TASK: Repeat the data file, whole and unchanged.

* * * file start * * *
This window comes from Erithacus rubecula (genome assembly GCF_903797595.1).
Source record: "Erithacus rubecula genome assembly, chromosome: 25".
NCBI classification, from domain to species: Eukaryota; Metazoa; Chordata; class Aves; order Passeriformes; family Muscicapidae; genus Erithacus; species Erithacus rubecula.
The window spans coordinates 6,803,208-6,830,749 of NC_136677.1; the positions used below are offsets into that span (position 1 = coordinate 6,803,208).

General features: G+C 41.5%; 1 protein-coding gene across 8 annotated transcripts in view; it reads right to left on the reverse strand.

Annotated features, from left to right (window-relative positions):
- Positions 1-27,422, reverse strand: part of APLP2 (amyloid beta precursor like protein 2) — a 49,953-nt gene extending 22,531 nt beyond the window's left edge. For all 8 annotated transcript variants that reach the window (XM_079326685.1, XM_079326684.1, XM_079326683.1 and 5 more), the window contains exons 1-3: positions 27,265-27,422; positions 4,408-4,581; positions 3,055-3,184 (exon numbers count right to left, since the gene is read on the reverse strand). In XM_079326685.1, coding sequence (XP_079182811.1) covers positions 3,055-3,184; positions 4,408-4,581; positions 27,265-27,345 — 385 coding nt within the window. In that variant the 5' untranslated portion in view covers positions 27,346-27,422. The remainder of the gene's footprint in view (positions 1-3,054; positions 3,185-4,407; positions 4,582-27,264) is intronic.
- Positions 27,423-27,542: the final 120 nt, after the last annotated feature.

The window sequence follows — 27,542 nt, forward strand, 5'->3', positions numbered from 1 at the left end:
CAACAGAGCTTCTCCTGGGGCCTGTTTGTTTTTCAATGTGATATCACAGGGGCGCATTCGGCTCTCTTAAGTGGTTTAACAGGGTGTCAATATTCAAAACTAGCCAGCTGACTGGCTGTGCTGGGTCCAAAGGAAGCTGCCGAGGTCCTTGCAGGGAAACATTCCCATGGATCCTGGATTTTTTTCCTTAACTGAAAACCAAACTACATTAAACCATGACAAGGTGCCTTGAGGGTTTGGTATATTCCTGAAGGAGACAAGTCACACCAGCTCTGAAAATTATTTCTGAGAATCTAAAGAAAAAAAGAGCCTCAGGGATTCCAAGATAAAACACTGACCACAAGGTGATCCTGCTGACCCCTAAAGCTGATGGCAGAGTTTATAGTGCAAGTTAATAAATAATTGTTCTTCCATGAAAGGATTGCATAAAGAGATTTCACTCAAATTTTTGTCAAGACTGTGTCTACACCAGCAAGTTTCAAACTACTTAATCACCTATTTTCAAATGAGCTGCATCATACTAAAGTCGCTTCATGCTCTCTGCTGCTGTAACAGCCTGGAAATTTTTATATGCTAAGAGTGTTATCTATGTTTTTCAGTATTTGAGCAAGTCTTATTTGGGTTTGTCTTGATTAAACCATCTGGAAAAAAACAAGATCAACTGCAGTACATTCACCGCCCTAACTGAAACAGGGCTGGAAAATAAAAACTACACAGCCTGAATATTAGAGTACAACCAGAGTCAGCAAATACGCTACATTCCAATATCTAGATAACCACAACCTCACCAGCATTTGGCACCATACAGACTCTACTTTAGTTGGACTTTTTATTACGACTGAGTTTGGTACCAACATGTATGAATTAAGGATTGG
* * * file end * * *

This window comes from Erithacus rubecula (genome assembly GCF_903797595.1).
Source record: "Erithacus rubecula genome assembly, chromosome: 25".
NCBI classification, from domain to species: Eukaryota; Metazoa; Chordata; class Aves; order Passeriformes; family Muscicapidae; genus Erithacus; species Erithacus rubecula.
The window spans coordinates 6,803,208-6,830,749 of NC_136677.1; the positions used below are offsets into that span (position 1 = coordinate 6,803,208).

General features: G+C 41.5%; 1 protein-coding gene across 8 annotated transcripts in view; it reads right to left on the reverse strand.

Annotated features, from left to right (window-relative positions):
- Positions 1-27,422, reverse strand: part of APLP2 (amyloid beta precursor like protein 2) — a 49,953-nt gene extending 22,531 nt beyond the window's left edge. For all 8 annotated transcript variants that reach the window (XM_079326685.1, XM_079326684.1, XM_079326683.1 and 5 more), the window contains exons 1-3: positions 27,265-27,422; positions 4,408-4,581; positions 3,055-3,184 (exon numbers count right to left, since the gene is read on the reverse strand). In XM_079326685.1, coding sequence (XP_079182811.1) covers positions 3,055-3,184; positions 4,408-4,581; positions 27,265-27,345 — 385 coding nt within the window. In that variant the 5' untranslated portion in view covers positions 27,346-27,422. The remainder of the gene's footprint in view (positions 1-3,054; positions 3,185-4,407; positions 4,582-27,264) is intronic.
- Positions 27,423-27,542: the final 120 nt, after the last annotated feature.

The window sequence follows — 27,542 nt, forward strand, 5'->3', positions numbered from 1 at the left end:
CAACAGAGCTTCTCCTGGGGCCTGTTTGTTTTTCAATGTGATATCACAGGGGCGCATTCGGCTCTCTTAAGTGGTTTAACAGGGTGTCAATATTCAAAACTAGCCAGCTGACTGGCTGTGCTGGGTCCAAAGGAAGCTGCCGAGGTCCTTGCAGGGAAACATTCCCATGGATCCTGGATTTTTTTCCTTAACTGAAAACCAAACTACATTAAACCATGACAAGGTGCCTTGAGGGTTTGGTATATTCCTGAAGGAGACAAGTCACACCAGCTCTGAAAATTATTTCTGAGAATCTAAAGAAAAAAAGAGCCTCAGGGATTCCAAGATAAAACACTGACCACAAGGTGATCCTGCTGACCCCTAAAGCTGATGGCAGAGTTTATAGTGCAAGTTAATAAATAATTGTTCTTCCATGAAAGGATTGCATAAAGAGATTTCACTCAAATTTTTGTCAAGACTGTGTCTACACCAGCAAGTTTCAAACTACTTAATCACCTATTTTCAAATGAGCTGCATCATACTAAAGTCGCTTCATGCTCTCTGCTGCTGTAACAGCCTGGAAATTTTTATATGCTAAGAGTGTTATCTATGTTTTTCAGTATTTGAGCAAGTCTTATTTGGGTTTGTCTTGATTAAACCATCTGGAAAAAAACAAGATCAACTGCAGTACATTCACCGCCCTAACTGAAACAGGGCTGGAAAATAAAAACTACACAGCCTGAATATTAGAGTACAACCAGAGTCAGCAAATACGCTACATTCCAATATCTAGATAACCACAACCTCACCAGCATTTGGCACCATACAGACTCTACTTTAGTTGGACTTTTTATTACGACTGAGTTTGGTACCAACATGTATGAATTAAGGATTGG